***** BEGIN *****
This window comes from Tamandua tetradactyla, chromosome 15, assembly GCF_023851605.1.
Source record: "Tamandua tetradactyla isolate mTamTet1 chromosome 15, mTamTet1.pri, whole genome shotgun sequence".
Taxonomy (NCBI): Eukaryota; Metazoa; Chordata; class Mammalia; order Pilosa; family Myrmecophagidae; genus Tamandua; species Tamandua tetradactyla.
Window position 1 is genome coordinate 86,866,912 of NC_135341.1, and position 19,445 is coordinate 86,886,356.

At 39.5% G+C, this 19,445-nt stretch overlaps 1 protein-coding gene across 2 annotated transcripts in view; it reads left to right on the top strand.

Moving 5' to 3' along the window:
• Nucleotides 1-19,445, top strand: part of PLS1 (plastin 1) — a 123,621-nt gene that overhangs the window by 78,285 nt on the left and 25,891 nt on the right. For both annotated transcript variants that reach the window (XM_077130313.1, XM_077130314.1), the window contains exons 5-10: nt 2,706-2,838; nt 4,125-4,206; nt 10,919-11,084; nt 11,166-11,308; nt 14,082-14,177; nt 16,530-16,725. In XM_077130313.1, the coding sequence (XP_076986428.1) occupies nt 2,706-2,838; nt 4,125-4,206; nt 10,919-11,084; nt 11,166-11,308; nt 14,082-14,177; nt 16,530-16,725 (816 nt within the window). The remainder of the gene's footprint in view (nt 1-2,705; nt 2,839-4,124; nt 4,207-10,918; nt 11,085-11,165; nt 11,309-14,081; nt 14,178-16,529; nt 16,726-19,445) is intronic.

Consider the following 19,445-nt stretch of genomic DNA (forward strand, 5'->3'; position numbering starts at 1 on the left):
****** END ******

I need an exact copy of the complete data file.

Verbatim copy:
This window comes from Tamandua tetradactyla, chromosome 15, assembly GCF_023851605.1.
Source record: "Tamandua tetradactyla isolate mTamTet1 chromosome 15, mTamTet1.pri, whole genome shotgun sequence".
Taxonomy (NCBI): Eukaryota; Metazoa; Chordata; class Mammalia; order Pilosa; family Myrmecophagidae; genus Tamandua; species Tamandua tetradactyla.
Window position 1 is genome coordinate 86,866,912 of NC_135341.1, and position 19,445 is coordinate 86,886,356.

At 39.5% G+C, this 19,445-nt stretch overlaps 1 protein-coding gene across 2 annotated transcripts in view; it reads left to right on the top strand.

Moving 5' to 3' along the window:
• Nucleotides 1-19,445, top strand: part of PLS1 (plastin 1) — a 123,621-nt gene that overhangs the window by 78,285 nt on the left and 25,891 nt on the right. For both annotated transcript variants that reach the window (XM_077130313.1, XM_077130314.1), the window contains exons 5-10: nt 2,706-2,838; nt 4,125-4,206; nt 10,919-11,084; nt 11,166-11,308; nt 14,082-14,177; nt 16,530-16,725. In XM_077130313.1, the coding sequence (XP_076986428.1) occupies nt 2,706-2,838; nt 4,125-4,206; nt 10,919-11,084; nt 11,166-11,308; nt 14,082-14,177; nt 16,530-16,725 (816 nt within the window). The remainder of the gene's footprint in view (nt 1-2,705; nt 2,839-4,124; nt 4,207-10,918; nt 11,085-11,165; nt 11,309-14,081; nt 14,178-16,529; nt 16,726-19,445) is intronic.

Consider the following 19,445-nt stretch of genomic DNA (forward strand, 5'->3'; position numbering starts at 1 on the left):